LONDON (Reuters) - Aston Martin is considering flying in car components and moving more parts through UK ports other than Dover to avoid possible border friction after Britain leaves the European Union, its boss told Reuters.
Chief Executive Andy Palmer said changing to alternative ports or flying in parts would add costs compared to sticking with Dover, where there are concerns among firms that the port may not be able to cope with new customs checks after Brexit.
London and Brussels hope to reach an agreement soon on Britain’s exit from the EU. The automotive sector, however, is worried that if there is a hard Brexit or no Brexit deal port and motorway snarl-ups could disrupt production, affecting the movement of thousands of components and vehicles to and from the continent every day.
With just over five months until Brexit day, carmakers have triggered contingency plans such as moving shutdown periods, certifying models abroad and redrawing production schedules.
At stake is Britain’s car industry, which employs roughly 850,000 people and is one of its few manufacturing success stories since the 1980s.
Aston, which this month became the first British carmaker in decades to list on the London Stock Exchange, predominately uses Dover for moving components.
“The European-sourced parts, which include the engine and the gearbox as a complete assembly, come back in from Europe so an alternative port is one way, predominately for lorries, and then reserving space on aircrafts for one-off shipping,” Palmer told Reuters.
“You can get a few days of engines and gearboxes relatively easily into the cargo decks of a plane so whilst it’s relatively expensive that is probably our primary backup,” he said, adding the company only did so in an emergency at present.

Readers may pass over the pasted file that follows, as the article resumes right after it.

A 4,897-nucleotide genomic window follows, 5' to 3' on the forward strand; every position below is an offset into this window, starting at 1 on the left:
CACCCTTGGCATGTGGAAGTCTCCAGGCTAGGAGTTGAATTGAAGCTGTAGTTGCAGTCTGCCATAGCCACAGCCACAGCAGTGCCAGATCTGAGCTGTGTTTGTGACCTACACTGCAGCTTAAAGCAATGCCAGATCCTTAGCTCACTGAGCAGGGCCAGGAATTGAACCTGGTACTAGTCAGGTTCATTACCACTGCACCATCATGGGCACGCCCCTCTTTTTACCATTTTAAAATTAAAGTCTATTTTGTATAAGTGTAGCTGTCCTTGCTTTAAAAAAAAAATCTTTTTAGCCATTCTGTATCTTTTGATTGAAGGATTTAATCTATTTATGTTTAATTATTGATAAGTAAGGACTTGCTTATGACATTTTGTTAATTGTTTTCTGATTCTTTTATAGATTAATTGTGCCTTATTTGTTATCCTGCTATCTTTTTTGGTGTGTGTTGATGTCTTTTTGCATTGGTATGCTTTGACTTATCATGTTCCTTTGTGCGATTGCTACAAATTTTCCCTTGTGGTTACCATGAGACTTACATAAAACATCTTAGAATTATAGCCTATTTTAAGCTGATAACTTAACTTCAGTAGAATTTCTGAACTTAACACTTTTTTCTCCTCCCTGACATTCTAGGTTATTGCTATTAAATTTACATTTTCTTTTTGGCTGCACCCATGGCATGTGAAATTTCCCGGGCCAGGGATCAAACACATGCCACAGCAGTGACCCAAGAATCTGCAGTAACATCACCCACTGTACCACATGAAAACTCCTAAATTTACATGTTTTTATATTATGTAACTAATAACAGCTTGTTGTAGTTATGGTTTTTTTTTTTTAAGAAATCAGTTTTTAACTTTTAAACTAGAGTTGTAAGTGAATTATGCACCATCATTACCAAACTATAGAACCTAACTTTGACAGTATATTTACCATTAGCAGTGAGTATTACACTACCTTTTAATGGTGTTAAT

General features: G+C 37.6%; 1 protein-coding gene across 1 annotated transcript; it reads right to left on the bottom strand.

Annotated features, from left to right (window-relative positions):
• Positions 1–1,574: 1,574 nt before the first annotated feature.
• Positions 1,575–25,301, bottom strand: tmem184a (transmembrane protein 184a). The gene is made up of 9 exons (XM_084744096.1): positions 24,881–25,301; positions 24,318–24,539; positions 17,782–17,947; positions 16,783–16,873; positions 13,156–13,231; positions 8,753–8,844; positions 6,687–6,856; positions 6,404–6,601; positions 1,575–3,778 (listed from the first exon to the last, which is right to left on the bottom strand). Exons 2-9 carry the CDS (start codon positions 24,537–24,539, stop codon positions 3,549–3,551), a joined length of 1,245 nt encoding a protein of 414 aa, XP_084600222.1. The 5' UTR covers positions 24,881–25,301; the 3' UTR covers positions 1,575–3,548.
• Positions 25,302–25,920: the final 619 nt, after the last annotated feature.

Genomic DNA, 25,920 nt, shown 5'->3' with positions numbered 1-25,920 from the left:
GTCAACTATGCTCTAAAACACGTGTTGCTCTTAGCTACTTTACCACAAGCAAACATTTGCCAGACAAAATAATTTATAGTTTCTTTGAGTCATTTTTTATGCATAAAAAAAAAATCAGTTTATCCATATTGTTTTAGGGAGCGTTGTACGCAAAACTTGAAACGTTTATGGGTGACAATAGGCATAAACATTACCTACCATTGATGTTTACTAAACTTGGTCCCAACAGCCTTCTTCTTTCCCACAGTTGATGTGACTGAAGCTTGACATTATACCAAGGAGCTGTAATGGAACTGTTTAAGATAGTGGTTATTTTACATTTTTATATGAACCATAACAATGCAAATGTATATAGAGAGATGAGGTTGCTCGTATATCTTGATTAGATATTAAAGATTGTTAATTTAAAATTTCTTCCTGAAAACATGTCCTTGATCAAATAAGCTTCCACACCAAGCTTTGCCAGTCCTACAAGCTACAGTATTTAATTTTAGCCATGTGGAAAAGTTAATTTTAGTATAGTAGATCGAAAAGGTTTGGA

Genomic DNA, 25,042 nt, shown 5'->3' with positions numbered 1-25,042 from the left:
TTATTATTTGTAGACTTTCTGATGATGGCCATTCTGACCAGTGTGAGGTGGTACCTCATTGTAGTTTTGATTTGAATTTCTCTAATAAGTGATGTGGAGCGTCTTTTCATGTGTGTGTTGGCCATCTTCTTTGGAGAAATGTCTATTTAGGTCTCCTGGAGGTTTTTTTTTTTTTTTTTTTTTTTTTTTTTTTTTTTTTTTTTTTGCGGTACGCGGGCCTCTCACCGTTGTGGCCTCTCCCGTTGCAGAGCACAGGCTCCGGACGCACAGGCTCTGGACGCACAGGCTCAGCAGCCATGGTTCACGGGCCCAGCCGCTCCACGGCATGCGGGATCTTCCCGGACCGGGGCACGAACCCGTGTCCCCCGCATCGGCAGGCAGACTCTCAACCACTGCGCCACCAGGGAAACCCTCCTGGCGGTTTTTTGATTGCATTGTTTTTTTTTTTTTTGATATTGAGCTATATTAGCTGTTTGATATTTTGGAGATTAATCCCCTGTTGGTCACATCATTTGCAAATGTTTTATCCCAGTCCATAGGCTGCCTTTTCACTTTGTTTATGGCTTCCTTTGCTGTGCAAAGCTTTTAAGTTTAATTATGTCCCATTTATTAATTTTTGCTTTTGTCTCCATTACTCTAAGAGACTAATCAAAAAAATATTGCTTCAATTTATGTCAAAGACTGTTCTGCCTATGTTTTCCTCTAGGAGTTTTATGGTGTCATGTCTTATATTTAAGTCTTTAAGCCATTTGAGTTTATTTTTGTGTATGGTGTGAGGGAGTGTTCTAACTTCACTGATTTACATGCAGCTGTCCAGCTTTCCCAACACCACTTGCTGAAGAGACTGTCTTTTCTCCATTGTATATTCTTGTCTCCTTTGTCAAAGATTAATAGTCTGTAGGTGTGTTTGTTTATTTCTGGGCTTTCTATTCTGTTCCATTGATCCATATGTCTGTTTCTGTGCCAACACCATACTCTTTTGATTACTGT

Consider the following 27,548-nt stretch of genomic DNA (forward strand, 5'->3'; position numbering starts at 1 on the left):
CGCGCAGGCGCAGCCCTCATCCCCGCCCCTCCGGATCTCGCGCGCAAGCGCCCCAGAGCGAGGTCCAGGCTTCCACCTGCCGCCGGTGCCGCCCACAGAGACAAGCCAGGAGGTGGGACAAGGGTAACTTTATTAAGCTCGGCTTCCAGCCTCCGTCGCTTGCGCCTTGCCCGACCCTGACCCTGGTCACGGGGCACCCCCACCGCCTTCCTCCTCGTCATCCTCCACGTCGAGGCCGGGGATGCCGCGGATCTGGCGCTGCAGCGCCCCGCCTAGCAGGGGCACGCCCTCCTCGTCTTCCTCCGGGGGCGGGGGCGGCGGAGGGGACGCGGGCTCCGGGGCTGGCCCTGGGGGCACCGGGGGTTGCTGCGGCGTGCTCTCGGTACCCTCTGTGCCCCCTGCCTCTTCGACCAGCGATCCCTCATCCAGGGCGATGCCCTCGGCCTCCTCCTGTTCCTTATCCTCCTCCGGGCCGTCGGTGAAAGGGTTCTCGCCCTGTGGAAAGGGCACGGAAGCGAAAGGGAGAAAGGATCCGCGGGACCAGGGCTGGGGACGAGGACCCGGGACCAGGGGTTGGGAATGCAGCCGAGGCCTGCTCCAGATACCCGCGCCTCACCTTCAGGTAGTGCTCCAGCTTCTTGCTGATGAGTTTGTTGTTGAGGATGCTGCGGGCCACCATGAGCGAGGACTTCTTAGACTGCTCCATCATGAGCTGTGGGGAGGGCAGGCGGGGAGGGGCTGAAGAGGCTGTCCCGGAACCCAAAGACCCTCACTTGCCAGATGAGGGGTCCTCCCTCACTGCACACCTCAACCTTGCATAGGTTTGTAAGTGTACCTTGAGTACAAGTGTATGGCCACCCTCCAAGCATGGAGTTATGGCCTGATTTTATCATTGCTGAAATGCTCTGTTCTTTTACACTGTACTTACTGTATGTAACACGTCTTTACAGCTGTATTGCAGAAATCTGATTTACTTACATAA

Coventry and Birmingham airport, near the firm’s central English Gaydon plant, and the port of Sunderland are among the locations the firm is considering for such contingencies.
‘BETTER THAN NOT MAKING CARS’
With Britain due to leave the European Union on Mar. 29, Palmer said the plan would have to be approved by the board by the end of the year, in an example of decisions executives are needing to take without clarity on what Brexit will mean.
“There is undoubtedly a cost associated with it, but it’s cheaper than not building cars,” he said.
“I simply work to the worst and hope for the best.”
After earlier this year switching its car approvals from Britain’s vehicle agency to Spain’s due to uncertainty over the validity of such licenses, Palmer said its crossover DBX will also be approved there.
“You’re forced to make a change,” he told Reuters. “Once you set in place a process, you tend to stick with that process because it works.”
The United States is also due to overtake Britain in 2018 as the firm’s single biggest country market as the firm continues a strategy to mitigate Brexit risk with a U.S. sales drive, reducing its reliance on the EU.
Prime Minister Theresa May on Friday sought to reassure business leaders that the EU was still committed to a deal this autumn, which would avoid disruption next year.
Britain’s biggest carmaker Jaguar Land Rover has warned that the wrong Brexit deal could cost the firm 1.2 billion pounds ($1.6 billion) per year with the firm’s boss saying he still did not know whether his plants could still operate.
Despite the Brexit uncertainty, Aston successfully floated earlier this month but its share price has since fallen by over 20 percent.
Palmer said most shareholders knew the firm would deliver long-term value as it rolls out a series of new models.
“When we made the pitch to investors, I think almost all understood that this is basically a long-term story and it is all about value creation... and that’s what we are going to deliver,” he said.
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Editing by Guy Faulconbridge and Susan Fenton
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